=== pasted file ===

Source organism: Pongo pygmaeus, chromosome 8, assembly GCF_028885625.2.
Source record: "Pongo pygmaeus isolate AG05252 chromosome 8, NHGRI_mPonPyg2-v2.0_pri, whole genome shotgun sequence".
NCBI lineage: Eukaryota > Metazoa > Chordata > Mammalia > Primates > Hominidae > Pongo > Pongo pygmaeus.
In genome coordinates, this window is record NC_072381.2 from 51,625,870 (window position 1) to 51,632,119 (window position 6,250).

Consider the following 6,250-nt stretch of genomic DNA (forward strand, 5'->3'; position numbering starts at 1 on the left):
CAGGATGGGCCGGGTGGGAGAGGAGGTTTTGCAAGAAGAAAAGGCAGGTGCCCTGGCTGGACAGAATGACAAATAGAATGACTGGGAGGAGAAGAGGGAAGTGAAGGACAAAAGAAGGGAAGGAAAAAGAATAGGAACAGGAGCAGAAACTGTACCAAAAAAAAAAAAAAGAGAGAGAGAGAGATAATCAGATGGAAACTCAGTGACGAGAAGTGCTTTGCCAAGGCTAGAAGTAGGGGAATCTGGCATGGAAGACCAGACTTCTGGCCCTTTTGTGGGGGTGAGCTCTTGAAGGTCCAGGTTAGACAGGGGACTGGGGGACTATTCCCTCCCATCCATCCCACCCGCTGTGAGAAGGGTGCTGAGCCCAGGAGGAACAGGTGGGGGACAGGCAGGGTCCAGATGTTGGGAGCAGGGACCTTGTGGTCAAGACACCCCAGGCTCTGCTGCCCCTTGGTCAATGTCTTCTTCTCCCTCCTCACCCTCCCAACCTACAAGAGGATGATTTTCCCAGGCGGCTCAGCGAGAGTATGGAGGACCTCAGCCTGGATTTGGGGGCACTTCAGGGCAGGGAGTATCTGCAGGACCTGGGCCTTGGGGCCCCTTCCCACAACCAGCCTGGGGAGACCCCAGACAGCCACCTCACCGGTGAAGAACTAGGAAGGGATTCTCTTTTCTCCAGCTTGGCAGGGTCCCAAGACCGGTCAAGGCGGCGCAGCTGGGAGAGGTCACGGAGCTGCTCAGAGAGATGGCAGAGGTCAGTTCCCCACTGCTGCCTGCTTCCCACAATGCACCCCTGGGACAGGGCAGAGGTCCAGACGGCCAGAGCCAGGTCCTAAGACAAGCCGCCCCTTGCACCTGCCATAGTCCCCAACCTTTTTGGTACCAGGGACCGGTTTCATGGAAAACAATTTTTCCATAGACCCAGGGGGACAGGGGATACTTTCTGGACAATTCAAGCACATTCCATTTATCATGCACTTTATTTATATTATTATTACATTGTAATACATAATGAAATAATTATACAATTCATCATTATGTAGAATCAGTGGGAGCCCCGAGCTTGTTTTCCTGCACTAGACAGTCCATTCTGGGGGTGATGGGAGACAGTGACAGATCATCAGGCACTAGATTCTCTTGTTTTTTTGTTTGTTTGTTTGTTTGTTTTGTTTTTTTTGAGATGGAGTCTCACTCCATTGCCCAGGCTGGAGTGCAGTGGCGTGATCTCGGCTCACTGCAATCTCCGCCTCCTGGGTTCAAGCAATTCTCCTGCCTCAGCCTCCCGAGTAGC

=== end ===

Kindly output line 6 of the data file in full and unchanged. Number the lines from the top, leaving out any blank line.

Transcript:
CAGGATGGGCCGGGTGGGAGAGGAGGTTTTGCAAGAAGAAAAGGCAGGTGCCCTGGCTGGACAGAATGACAAATAGAATGACTGGGAGGAGAAGAGGGAAGTGAAGGACAAAAGAAGGGAAGGAAAAAGAATAGGAACAGGAGCAGAAACTGTACCAAAAAAAAAAAAAAGAGAGAGAGAGAGATAATCAGATGGAAACTCAGTGACGAGAAGTGCTTTGCCAAGGCTAGAAGTAGGGGAATCTGGCATGGAAGACCAGACTTCTGGCCCTTTTGTGGGGGTGAGCTCTTGAAGGTCCAGGTTAGACAGGGGACTGGGGGACTATTCCCTCCCATCCATCCCACCCGCTGTGAGAAGGGTGCTGAGCCCAGGAGGAACAGGTGGGGGACAGGCAGGGTCCAGATGTTGGGAGCAGGGACCTTGTGGTCAAGACACCCCAGGCTCTGCTGCCCCTTGGTCAATGTCTTCTTCTCCCTCCTCACCCTCCCAACCTACAAGAGGATGATTTTCCCAGGCGGCTCAGCGAGAGTATGGAGGACCTCAGCCTGGATTTGGGGGCACTTCAGGGCAGGGAGTATCTGCAGGACCTGGGCCTTGGGGCCCCTTCCCACAACCAGCCTGGGGAGACCCCAGACAGCCACCTCACCGGTGAAGAACTAGGAAGGGATTCTCTTTTCTCCAGCTTGGCAGGGTCCCAAGACCGGTCAAGGCGGCGCAGCTGGGAGAGGTCACGGAGCTGCTCAGAGAGATGGCAGAGGTCAGTTCCCCACTGCTGCCTGCTTCCCACAATGCACCCCTGGGACAGGGCAGAGGTCCAGACGGCCAGAGCCAGGTCCTAAGACAAGCCGCCCCTTGCACCTGCCATAGTCCCCAACCTTTTTGGTACCAGGGACCGGTTTCATGGAAAACAATTTTTCCATAGACCCAGGGGGACAGGGGATACTTTCTGGACAATTCAAGCACATTCCATTTATCATGCACTTTATTTATATTATTATTACATTGTAATACATAATGAAATAATTATACAATTCATCATTATGTAGAATCAGTGGGAGCCCCGAGCTTGTTTTCCTGCACTAGACAGTCCATTCTGGGGGTGATGGGAGACAGTGACAGATCATCAGGCACTAGATTCTCTTGTTTTTTTGTTTGTTTGTTTGTTTGTTTTGTTTTTTTTGAGATGGAGTCTCACTCCATTGCCCAGGCTGGAGTGCAGTGGCGTGATCTCGGCTCACTGCAATCTCCGCCTCCTGGGTTCAAGCAATTCTCCTGCCTCAGCCTCCCGAGTAGC